Gilbert Sister Cities has given itself a shot in the arm with a reshuffle of its board and a new plan to better market itself and pursue its goal of more aggressive economic development in the future.

The nonprofit volunteer organization was set up in 1995 to pursue cultural and economic ties with Antrim and Newtownabbey, Northern Ireland, and in 2002 added Leshan, China to the program.

In 2015, Newtownabbey was merged with a neighboring community called Antrim, and the name of the community was changed.

Recently, a new partnership agreement was signed between Antrim and Newtownabbey and Gilbert’s corresponding entity to update the name in the local agreement. Simultaneously, the short- and long-term goals of the partnership, which put more emphasis on economic development, was also updated.

Gilbert’s current board comprises Suzanne Lunt, president; Rich Vandermolen, vice president; Greg Tilque, secretary; Jim Gentrup, treasurer and 11 directors. Gilbert Town Council member Brigette Peterson is honorary chair.

“We’re really interested in trying to expand the understanding of the Sister Cities program and get a little more support,” said Joan Krueger, one of the directors.

Vandermolen, who is to oversee economic development after Tilque relinquished the role, said that the organization plans to “put a greater emphasis on developing economic ties.

“Up until recently, we spent more effort doing the student exchange, which is a critical component, because the youth of today are gong to be the leaders of tomorrow. Exposing them to other cultures at this stage in life is, in my opinion, huge,” he said. “Being a business person in the community, I see enormous amount of opportunity for us to take our existing city alliances and look for opportunities to share with each other economically, not just in tourism.”

Vandermolen, who has an international corporate background and sold a part ownership of a payroll company recently, is helping his wife, Felicia, manage the Arizona territory of a Sub Zero Ice Cream franchise.

“Already, through our relationship with Sister Cities, our colleagues in Leshan and Antrim and Newtownabbey are interested in having a store there as well,” Vandermolen said.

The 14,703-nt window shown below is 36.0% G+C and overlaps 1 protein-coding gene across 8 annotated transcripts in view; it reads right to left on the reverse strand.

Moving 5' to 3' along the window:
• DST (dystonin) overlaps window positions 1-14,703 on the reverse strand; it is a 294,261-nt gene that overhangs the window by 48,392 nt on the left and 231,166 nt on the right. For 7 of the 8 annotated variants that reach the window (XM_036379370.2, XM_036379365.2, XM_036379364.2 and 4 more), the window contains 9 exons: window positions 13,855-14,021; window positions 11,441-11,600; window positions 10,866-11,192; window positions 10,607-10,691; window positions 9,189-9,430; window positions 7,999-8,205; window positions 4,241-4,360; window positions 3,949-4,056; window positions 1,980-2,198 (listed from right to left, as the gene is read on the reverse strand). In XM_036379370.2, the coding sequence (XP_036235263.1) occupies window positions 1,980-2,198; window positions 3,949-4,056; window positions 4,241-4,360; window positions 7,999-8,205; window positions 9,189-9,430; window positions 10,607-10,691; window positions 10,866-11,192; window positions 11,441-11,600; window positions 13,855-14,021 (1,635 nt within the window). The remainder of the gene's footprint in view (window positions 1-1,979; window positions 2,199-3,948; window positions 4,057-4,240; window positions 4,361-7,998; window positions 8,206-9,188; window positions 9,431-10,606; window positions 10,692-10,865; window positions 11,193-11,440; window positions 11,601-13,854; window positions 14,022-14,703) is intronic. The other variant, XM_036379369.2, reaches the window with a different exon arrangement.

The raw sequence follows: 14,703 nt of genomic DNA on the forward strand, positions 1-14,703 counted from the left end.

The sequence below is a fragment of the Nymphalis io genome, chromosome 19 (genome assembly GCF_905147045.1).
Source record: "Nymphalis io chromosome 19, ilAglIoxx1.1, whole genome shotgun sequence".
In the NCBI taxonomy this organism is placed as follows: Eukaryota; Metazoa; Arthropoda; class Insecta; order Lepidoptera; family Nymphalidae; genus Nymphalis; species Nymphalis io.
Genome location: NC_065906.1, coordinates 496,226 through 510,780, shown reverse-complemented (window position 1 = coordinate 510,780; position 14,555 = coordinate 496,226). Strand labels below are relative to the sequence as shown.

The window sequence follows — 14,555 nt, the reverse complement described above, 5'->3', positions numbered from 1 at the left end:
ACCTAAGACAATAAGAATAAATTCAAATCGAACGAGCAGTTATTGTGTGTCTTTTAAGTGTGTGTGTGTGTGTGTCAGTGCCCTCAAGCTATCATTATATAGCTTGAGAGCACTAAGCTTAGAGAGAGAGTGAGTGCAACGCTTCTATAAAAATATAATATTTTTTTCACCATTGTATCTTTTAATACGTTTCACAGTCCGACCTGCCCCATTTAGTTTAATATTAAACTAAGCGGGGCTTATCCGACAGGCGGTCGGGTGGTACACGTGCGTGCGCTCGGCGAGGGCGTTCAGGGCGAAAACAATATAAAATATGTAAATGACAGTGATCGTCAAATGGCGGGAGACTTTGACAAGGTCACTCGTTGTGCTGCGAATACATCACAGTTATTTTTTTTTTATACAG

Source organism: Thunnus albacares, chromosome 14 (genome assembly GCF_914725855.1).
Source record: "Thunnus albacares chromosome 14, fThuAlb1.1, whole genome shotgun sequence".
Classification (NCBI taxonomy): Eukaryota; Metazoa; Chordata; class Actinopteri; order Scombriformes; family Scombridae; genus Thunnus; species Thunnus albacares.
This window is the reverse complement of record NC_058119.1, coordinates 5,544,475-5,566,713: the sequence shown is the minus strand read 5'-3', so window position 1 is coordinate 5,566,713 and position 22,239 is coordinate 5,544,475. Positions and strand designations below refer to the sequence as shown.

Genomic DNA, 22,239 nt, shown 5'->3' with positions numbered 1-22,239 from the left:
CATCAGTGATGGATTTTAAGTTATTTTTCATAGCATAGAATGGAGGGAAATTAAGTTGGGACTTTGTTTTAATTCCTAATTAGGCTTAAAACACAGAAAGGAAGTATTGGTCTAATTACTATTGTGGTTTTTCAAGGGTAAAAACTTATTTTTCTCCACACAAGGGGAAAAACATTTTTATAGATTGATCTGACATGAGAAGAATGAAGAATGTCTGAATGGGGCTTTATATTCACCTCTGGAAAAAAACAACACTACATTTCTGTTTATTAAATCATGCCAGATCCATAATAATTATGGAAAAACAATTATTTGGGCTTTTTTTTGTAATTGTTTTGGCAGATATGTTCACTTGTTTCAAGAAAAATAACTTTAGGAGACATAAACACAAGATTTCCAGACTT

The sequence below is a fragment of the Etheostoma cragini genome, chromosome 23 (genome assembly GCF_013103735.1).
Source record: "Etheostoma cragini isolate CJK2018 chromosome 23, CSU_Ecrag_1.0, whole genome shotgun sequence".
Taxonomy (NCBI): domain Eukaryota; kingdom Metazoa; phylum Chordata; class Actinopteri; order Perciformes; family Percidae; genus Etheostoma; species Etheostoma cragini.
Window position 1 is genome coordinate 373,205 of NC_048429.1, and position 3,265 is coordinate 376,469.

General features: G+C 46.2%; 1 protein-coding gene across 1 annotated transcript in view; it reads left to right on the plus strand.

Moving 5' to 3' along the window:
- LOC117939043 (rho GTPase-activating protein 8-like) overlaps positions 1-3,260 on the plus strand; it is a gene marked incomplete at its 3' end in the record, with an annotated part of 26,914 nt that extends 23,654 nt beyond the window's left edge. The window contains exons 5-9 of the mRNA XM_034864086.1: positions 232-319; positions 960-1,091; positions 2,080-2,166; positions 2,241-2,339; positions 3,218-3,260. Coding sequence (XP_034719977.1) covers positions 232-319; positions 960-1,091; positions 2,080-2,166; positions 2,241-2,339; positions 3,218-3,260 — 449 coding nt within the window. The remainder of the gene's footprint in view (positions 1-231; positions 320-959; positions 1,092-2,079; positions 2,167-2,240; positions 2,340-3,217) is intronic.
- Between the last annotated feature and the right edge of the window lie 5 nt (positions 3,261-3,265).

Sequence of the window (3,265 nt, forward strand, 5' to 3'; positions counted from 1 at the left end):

The couple found that the populations living in these countries’ outlying areas don’t have access to easy refrigeration.

“Our ice cream isn’t made until you order it, which is something the people were very interested in. Our friends in Northern Island, we’ve been in talks with them about getting a store open there,” he said.

Leshan, China has a large semiconductor manufacturing facility, for which the research and development is being done in Phoenix. Rigid Light, a company in Gilbert, ships its light equipment to the United Kingdom. And two years ago, when the local Sister City officials were in Leshan, they initiated a relationship between a hospital system there and Dignity Health, to exchange best practices.

“We’ve discovered there are a lot of companies based in the East Valley that could benefit from engaging with us on our Sister City communities,” Vandermolen said.

However, it is an exchange.

More recently, after the agreement was signed, Antrim and Newtownabbey sent two of their department directors to Gilbert to do a best practices assessment. The Irish city also paid to send Linda Edwards, Gilbert’s Planning Manager, to Antri and Newtownabbey for a week to work with its staff on some of the planning tools she uses, which are useful as the city continues to grow, Tilque said.

Vandermolen likens economic development to building a franchise.

“You’ve got to show people what you’re doing and show them how it works. And it slowly builds momentum until it picks up some steam and then it moves right along,” he said.

Vandermolen also sits on the board of Phoenix-based Arizona Sister Cities, as well as Gilbert Leadership, Gilbert Public Policies Committee and Army Aviation Heritage Foundation. Felicia sits on the Dignity Health Foundation.

“By being part of organization and boards, you foster relationships and find opportunities to expand,” he said.

Sitting on the board of Arizona Sister Cities, which has access to the state’s economic development groups, is also helpful to eliminate duplicating efforts, the businessman said.

“They’ve already got databases of companies that are doing business; we’ll reach out to them and see how and what they’re doing. It’s a best practices approach. If we can find out what others are doing, we can help share that knowledge to somebody who may not be as familiar with it and open up those opportunities and doors,” Vandermolen said.